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Each quarter, Microsoft gives out an Environmental Sustainability Action Award, along with a donation to an environmental charity of the winner’s choice, in recognition of an employee or team who has shown leadership, exemplifying how Microsoft and its employees can have a positive impact.
Climate change is a serious challenge for our society and for businesses around the world. As a company, we are focused not only on ways for us to reduce the environmental impact of our business, but also on the important business opportunity climate change presents. We believe that climate change is and will continue to drive significant changes in business and society; this is why last week Microsoft joined the growing number of companies who have signed on to the Climate Declaration, a nonpartisan statement from the business community that “tackling climate change is one of America’s greatest economic opportunities of the 21st Century.”
Today Microsoft is announcing a public-private collaboration that will deliver low-cost, off-the-grid wireless broadband access to previously unserved locations in rural Kenya—and will do it with the help of solar power.
To deliver broadband to rural locations, the project taps into unused portions of wireless spectrum in the television frequency band—it turns out these so-called “white spaces” are a perfect fit for broadband. Microsoft is delivering broadband access—which will serve a healthcare clinic, schools, a library, and government offices—in collaboration with the Kenyan Ministry of Information and Communications, Kenyan internet service provider Indigo and U.S.-based wireless startup Adaptrum. The project will provide wireless broadband to more than 6,000 people who currently don’t have online access. It’s all part of a broad effort called the Microsoft 4Afrika Initiative unveiled today, which you can read more about here.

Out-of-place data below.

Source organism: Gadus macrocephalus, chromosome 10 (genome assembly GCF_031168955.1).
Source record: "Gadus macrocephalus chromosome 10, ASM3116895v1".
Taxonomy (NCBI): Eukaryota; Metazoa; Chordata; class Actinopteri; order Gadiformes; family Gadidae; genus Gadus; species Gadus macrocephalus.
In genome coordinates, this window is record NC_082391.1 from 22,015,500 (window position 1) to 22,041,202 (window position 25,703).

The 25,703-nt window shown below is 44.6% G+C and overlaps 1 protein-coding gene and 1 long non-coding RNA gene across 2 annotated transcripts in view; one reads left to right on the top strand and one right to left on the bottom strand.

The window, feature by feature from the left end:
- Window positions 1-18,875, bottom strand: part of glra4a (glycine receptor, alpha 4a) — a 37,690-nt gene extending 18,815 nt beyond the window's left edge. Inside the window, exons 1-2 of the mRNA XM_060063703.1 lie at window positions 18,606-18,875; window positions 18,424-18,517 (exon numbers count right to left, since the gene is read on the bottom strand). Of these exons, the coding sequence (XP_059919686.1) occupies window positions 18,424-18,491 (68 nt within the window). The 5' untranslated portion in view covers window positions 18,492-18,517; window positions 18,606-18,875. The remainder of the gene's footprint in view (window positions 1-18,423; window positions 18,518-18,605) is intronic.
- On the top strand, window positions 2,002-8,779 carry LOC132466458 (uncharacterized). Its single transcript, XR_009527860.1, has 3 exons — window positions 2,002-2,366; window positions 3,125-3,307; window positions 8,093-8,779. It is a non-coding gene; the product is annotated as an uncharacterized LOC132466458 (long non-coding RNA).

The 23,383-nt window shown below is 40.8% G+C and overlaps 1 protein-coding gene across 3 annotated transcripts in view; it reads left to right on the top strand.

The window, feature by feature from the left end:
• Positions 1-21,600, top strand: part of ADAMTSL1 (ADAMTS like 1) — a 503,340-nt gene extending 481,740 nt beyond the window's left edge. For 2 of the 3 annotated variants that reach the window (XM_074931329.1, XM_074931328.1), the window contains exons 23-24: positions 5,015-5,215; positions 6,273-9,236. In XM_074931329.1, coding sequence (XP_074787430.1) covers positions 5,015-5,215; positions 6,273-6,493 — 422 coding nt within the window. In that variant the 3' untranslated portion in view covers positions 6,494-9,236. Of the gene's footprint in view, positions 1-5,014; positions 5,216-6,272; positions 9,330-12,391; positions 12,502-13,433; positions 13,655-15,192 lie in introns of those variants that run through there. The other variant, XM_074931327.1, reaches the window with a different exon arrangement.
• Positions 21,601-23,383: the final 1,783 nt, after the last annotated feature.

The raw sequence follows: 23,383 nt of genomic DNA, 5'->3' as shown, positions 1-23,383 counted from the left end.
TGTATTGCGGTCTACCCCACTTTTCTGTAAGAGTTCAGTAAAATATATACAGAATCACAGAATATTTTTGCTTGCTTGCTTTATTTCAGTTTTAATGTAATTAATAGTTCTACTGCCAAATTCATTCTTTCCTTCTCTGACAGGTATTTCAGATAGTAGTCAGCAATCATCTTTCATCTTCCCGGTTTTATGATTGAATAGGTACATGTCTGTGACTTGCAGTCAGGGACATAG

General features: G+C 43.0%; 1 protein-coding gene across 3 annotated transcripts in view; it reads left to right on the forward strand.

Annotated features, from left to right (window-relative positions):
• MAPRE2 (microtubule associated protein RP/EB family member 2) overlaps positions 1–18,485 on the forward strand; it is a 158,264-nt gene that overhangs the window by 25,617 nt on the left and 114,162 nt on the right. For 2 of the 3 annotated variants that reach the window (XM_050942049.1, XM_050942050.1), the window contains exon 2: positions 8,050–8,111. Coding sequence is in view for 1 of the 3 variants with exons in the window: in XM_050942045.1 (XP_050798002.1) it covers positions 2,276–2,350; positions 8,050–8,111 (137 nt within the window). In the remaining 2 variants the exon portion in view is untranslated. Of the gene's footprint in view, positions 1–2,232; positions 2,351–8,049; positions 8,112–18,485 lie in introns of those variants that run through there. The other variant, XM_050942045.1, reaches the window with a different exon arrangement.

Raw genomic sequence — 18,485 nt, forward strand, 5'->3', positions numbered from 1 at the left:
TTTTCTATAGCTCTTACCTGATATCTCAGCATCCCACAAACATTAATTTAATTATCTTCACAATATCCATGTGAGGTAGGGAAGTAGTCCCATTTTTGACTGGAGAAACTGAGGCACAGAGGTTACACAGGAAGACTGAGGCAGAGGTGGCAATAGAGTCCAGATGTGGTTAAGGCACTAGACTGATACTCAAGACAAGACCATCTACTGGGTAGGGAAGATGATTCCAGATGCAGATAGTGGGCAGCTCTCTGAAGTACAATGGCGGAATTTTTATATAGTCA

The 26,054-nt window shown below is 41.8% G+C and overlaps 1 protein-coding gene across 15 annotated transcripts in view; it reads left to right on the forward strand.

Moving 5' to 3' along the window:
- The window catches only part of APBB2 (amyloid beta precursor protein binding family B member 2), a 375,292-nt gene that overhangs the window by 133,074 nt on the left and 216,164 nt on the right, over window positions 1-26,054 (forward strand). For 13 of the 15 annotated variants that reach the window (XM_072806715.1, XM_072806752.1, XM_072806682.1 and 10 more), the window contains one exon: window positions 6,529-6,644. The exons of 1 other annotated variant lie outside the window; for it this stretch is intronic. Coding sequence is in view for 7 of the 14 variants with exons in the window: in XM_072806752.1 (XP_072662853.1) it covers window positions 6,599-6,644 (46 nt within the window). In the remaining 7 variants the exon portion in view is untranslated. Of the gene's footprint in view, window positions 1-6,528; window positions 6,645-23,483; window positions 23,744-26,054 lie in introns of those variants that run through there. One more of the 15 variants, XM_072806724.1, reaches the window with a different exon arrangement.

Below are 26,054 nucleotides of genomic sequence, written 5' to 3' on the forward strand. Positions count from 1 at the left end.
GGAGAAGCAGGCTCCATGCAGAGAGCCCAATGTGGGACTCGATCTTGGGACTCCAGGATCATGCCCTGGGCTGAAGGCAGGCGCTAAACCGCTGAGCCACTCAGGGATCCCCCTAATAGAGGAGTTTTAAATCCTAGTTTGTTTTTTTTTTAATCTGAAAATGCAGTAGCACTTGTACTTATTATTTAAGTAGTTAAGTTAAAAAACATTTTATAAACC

While it can be difficult to accurately predict the weather, you can predict and address the impacts of climate change by looking at past and present observational data. As computing power grows exponentially, Big Data is becoming an increasingly important tool for helping scientists predict the long-term impacts of climate change, such as the likelihood of extreme rainfall events. That’s why, in response to President Barack Obama’s Climate Data Initiative announced last summer, Microsoft Research is launching a special Climate Data award program to offer scientists and decision-makers 12 months of free Windows Azure cloud-computing resources. The grants from this program will go to 40 awardees, with each award providing up to 180,000 hours of cloud computing time and 20 terabytes of cloud storage.